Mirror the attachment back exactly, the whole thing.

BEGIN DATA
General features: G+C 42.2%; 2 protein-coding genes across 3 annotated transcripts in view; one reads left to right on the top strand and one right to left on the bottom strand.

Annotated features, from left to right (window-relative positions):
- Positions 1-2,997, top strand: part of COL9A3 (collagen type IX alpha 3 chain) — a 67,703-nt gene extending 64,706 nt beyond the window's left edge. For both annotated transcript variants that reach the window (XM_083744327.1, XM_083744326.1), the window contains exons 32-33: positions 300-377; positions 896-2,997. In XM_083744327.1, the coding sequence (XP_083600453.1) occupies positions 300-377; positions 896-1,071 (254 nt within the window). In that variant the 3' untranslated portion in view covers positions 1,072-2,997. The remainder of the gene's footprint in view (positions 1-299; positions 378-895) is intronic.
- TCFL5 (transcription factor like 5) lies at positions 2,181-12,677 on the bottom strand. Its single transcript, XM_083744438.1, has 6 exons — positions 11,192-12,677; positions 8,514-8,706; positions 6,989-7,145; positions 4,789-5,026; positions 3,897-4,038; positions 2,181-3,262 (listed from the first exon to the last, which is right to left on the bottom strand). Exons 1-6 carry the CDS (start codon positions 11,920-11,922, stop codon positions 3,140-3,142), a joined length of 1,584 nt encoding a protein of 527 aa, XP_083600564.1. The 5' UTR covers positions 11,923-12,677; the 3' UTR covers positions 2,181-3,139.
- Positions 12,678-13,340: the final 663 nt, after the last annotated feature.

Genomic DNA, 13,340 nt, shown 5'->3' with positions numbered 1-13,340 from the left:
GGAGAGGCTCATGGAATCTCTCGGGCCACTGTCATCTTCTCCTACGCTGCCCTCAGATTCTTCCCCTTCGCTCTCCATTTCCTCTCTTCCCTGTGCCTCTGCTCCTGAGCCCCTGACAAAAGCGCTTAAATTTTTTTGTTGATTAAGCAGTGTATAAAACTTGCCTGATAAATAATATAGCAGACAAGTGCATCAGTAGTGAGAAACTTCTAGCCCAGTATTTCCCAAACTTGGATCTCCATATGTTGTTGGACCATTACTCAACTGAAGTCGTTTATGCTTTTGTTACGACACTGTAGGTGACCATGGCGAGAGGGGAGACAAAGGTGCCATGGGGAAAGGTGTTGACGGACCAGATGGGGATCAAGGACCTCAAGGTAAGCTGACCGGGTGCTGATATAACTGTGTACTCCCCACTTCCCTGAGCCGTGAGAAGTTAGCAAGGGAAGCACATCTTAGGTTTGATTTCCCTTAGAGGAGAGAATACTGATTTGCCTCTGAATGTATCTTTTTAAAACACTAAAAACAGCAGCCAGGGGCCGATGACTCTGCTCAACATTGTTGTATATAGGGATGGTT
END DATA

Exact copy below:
General features: G+C 42.2%; 2 protein-coding genes across 3 annotated transcripts in view; one reads left to right on the top strand and one right to left on the bottom strand.

Annotated features, from left to right (window-relative positions):
- Positions 1-2,997, top strand: part of COL9A3 (collagen type IX alpha 3 chain) — a 67,703-nt gene extending 64,706 nt beyond the window's left edge. For both annotated transcript variants that reach the window (XM_083744327.1, XM_083744326.1), the window contains exons 32-33: positions 300-377; positions 896-2,997. In XM_083744327.1, the coding sequence (XP_083600453.1) occupies positions 300-377; positions 896-1,071 (254 nt within the window). In that variant the 3' untranslated portion in view covers positions 1,072-2,997. The remainder of the gene's footprint in view (positions 1-299; positions 378-895) is intronic.
- TCFL5 (transcription factor like 5) lies at positions 2,181-12,677 on the bottom strand. Its single transcript, XM_083744438.1, has 6 exons — positions 11,192-12,677; positions 8,514-8,706; positions 6,989-7,145; positions 4,789-5,026; positions 3,897-4,038; positions 2,181-3,262 (listed from the first exon to the last, which is right to left on the bottom strand). Exons 1-6 carry the CDS (start codon positions 11,920-11,922, stop codon positions 3,140-3,142), a joined length of 1,584 nt encoding a protein of 527 aa, XP_083600564.1. The 5' UTR covers positions 11,923-12,677; the 3' UTR covers positions 2,181-3,139.
- Positions 12,678-13,340: the final 663 nt, after the last annotated feature.

Genomic DNA, 13,340 nt, shown 5'->3' with positions numbered 1-13,340 from the left:
GGAGAGGCTCATGGAATCTCTCGGGCCACTGTCATCTTCTCCTACGCTGCCCTCAGATTCTTCCCCTTCGCTCTCCATTTCCTCTCTTCCCTGTGCCTCTGCTCCTGAGCCCCTGACAAAAGCGCTTAAATTTTTTTGTTGATTAAGCAGTGTATAAAACTTGCCTGATAAATAATATAGCAGACAAGTGCATCAGTAGTGAGAAACTTCTAGCCCAGTATTTCCCAAACTTGGATCTCCATATGTTGTTGGACCATTACTCAACTGAAGTCGTTTATGCTTTTGTTACGACACTGTAGGTGACCATGGCGAGAGGGGAGACAAAGGTGCCATGGGGAAAGGTGTTGACGGACCAGATGGGGATCAAGGACCTCAAGGTAAGCTGACCGGGTGCTGATATAACTGTGTACTCCCCACTTCCCTGAGCCGTGAGAAGTTAGCAAGGGAAGCACATCTTAGGTTTGATTTCCCTTAGAGGAGAGAATACTGATTTGCCTCTGAATGTATCTTTTTAAAACACTAAAAACAGCAGCCAGGGGCCGATGACTCTGCTCAACATTGTTGTATATAGGGATGGTT